BY Art Thiel 06:00AM 07/22/2020

Thiel: Threat is real; NFL players nix fake games

The ploy by NFL players to Twitterbomb owners into ditching fake games was clever. But the hard part looms: Playing a collision sport outside a bubble in a pandemic.

Russell Wilson and Richard Sherman were among players who pulled off a shrewd maneuver in negotiations with owners.  / Drew McKenzie, Sportpress Northwest

Some issues remain undecided, but it seems as if players negotiating with the NFL about the start of the season have succeeded in leveraging the pandemic to eliminate a blight upon the heartland.

There will be no exhibition football games in 2020.

The public-health disaster and its subsequent restrictions preclude a proper national celebration. That doesn’t mean you can’t throw glitter and yell hosannas at someone six feet away.

Never was there a more empty sports vessel than fake pro football, with the possible exception of Howard Schultz. The public was charged full price to watch players 60 through 90 on the roster fight to be No. 53 for the opener. And all such hamstring-pullers were televised regionally and some nationally.

The scam has gone on for decades, yet accepted with a sort of a collective Trump University-level shrug. I get the value proposition about players needing practice time on the field and coaches wanting game conditions to test people and plays. But nobody besides them needs to see it, especially to pay to see it.

When I buy a theater ticket to see a movie, I don’t need to see Tom Cruise huddling with scriptwriters or arguing with the lighting crew. I just want see him running from rooftop to rooftop beneath a spray from a helicopter gunship. The film industry and I have an understanding. Not so for pro football.

The elimination of preseason games, at least for 2020, was one several concessions made by owners Tuesday to keep the potential season between the guardrails, according to multiple media reports.

Somehow, the sides have waited until now — the Seahawks and most teams are supposed to report to training camps Tuesday — to bargain terms and conditions to traverse covid-19 without a net; that is, no bubble.

Since things epidemiologically get a little worse every day, players grow more apprehensive. It’s their butts, as well as their families’ hindparts. So the players unfurled a clever ploy Sunday that gave them instant leverage.

They avalanched Twitter from all directions, claiming victimhood with the hashtag #WeWantToPlay. Since the audience is a sports nation that feels as players do — vulnerable to nature and to a leader who abandoned his post — they won the day. The owners sank like a tweet from Eric Trump.

One of the most effective torpedoes was fired by the increasingly emboldened Russell Wilson.

Nothing beats playing the preggers card to make the owners seem like the most dastardly of scoundrels. Russell, my man, you’ve gone from the house guy to insurgent.

Having once agreed to go to three fake games, the owners dropped to two, and settled for none. The owners wanted less covid-19 testing, the players got more. The owners wanted more padded practices, the players got less.

If the players are Muhammad Ali, the owners are Chuck Wepner, the Bayonne Bleeder.

Still to go is an argument about how to share revenue losses regarding the absence of fans in-house, which is almost a certainty as virus cases continue to spike in numerous NFL states.

The owners seek a big cut in the salary cap of 2021 to off-set 2020. The union wants to keep the cap flat at $198.2 million per team, and spread the damage over future caps from 2022-30.

But that’s a money issue that can be tabled until after the safety protocols are in place. Negotiating tactics aside, the players have to feel as secure as this scheme will allow, then get themselves physically ready after previous practices in a mini-camp and organized teams were lost to the virus.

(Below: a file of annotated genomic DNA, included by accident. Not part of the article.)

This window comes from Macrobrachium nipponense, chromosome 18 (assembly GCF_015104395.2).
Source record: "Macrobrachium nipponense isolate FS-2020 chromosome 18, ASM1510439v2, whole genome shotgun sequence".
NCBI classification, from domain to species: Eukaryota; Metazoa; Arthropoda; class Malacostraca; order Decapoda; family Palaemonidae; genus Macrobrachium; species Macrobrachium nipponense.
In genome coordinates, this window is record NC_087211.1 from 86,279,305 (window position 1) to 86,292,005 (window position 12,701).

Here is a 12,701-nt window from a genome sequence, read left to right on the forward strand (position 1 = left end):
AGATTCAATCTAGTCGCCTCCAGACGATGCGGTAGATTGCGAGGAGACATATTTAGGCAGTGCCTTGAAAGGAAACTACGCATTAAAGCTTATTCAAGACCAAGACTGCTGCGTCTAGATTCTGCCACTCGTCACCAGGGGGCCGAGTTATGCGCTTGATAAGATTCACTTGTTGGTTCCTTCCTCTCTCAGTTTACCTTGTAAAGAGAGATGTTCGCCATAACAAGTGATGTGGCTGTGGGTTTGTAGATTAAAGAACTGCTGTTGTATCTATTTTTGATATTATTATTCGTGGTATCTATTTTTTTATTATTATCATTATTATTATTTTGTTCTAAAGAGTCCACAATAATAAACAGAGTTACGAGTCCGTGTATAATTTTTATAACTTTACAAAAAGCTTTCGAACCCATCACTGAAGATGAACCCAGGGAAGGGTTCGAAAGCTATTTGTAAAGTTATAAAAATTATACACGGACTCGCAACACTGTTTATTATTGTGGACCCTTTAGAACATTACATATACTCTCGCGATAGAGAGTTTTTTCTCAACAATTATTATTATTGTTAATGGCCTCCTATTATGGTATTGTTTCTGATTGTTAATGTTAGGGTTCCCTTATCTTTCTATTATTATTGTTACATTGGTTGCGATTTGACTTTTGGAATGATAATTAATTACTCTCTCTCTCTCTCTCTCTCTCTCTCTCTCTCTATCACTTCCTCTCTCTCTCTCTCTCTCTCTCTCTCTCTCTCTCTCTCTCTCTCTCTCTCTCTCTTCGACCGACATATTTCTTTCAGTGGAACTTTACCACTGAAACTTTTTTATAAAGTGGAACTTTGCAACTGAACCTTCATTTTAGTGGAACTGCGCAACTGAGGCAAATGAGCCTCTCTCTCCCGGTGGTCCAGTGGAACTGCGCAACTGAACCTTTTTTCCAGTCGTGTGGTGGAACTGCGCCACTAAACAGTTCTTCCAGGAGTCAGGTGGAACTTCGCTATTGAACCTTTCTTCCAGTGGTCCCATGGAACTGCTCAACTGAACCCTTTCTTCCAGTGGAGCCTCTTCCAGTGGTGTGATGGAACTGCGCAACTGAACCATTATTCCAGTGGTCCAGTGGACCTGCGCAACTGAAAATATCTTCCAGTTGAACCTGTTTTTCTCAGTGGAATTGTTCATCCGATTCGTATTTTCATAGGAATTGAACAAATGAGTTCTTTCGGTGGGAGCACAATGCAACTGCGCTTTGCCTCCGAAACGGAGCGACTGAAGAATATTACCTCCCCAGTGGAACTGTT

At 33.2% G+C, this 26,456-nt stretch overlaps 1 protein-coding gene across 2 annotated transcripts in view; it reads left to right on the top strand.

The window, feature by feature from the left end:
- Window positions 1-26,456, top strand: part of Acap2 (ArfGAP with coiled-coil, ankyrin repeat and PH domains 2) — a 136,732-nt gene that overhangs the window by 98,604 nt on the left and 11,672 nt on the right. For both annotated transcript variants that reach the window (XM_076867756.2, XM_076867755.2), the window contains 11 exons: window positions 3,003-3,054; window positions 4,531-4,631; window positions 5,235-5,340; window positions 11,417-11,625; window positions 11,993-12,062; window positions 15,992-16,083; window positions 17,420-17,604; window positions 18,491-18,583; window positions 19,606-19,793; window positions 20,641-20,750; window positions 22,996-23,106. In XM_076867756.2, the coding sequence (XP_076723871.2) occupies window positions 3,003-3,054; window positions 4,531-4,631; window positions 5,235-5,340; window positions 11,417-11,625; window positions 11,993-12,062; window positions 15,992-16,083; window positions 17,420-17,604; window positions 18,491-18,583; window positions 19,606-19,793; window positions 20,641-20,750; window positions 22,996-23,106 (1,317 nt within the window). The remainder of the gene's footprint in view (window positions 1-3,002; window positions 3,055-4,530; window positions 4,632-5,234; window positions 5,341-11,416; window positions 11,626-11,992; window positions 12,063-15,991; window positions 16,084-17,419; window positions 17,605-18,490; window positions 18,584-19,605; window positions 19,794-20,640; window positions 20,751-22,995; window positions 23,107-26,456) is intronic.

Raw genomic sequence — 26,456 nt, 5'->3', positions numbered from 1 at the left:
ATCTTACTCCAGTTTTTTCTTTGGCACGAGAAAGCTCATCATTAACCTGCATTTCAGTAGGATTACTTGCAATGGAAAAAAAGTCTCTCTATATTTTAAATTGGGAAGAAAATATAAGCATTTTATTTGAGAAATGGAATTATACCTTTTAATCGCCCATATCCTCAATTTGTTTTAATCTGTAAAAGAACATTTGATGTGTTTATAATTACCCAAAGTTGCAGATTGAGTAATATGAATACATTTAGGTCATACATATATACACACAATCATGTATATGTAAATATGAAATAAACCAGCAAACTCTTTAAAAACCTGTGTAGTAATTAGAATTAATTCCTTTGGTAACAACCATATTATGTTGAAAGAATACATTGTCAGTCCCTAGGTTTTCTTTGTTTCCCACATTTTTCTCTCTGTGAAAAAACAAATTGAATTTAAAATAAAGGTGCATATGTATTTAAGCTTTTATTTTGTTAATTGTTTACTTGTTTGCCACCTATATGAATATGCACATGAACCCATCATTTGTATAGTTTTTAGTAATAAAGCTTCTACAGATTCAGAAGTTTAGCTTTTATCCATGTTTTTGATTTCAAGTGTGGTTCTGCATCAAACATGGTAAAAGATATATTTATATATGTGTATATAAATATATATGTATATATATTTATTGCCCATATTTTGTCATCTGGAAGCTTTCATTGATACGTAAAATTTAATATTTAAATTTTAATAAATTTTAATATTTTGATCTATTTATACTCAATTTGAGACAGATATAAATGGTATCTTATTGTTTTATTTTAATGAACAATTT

It’s been a long time since real ball. The calendar has been kinder to the NFL than any other team sport. Pushing the first games into September provides time to see whether the U.S. can lose its World’s Dumbest Rich Country title.

Everyone understands that the football-injury risk is going be higher, as will be the frequency for mistakes by rookies and lameness by new coaching staffs.

Most of all, NFL and MLB are taking the biggest chances as the only major team sports trying to pull off a season outside a bubble. They are traveling to road games, living in  homes and colliding with each other on the field of play, swapping bodily juices in  inevitable disregard of social distancing.

Once the protocols are known, it’s likely at least a handful of NFL players will opt out. The debate between health and money is the great unknown, particularly if more than a trickle of players in camp prior to padded practices test positive. If transmission can’t be stopped then, travel and games won’t make it better.

But at least if a player gets thrown into 14-day quarantine, he’ll know the hill he went down on wasn’t a sucker’s play of a fake game.


YourThoughts

  • coug73

    As we get closer the charade of confidence in C-19 protections for team sports fails to satisfy participants. Baseball on Friday? Odds the baseball season plays out to a positive conclusion?

    • art thiel

      I think they will start a season in which they’ve already surrendered 102 games. Odds are against the final 60, but by how much? Couldn’t tell you. You’re asking me to predict random human behavior and untrackable virus distribution. If I could do such things, I’d be working for Pfizer making a tad more than SPNW.

      • coug73

        I watched Walker stride off the mound after striking out a batter and spit. During a irregular, 60 game season, does he get a warning or is he tossed out of the game?

        • art thiel

          Not sure, but I’m almost certain he gets a reminder/warning. Repeated abusers might face a team shaming.

  • Parts

    Just curious how position group meetings are going to work? Via Zoom? Otherwise all would take is for a teams practice squad QB to test positive. That team would have to quarantine all the QBs, the QB coach and any coach or trainer who came in contact with all of them for 2 weeks. You could probably add in the center and any player who shared a huddle with them too. It would work the same way with any position. “Meh, we can get by two weeks without any [insert position group here].” Are we going to have a division winner who won their division due to forfeits?

    Needless to say, I’m a bit skeptical of the whole deal.

    • Chris Alexander

      I certainly share your skepticism. But, from a practical standpoint, if the players (QBs in your scenario) are wearing masks during an in-person position group meeting and/or if they are sitting at least 6 feet apart and maintain the social distancing when entering and leaving the room, then even if one of them tested positive, you wouldn’t “need” to quarantine the whole group.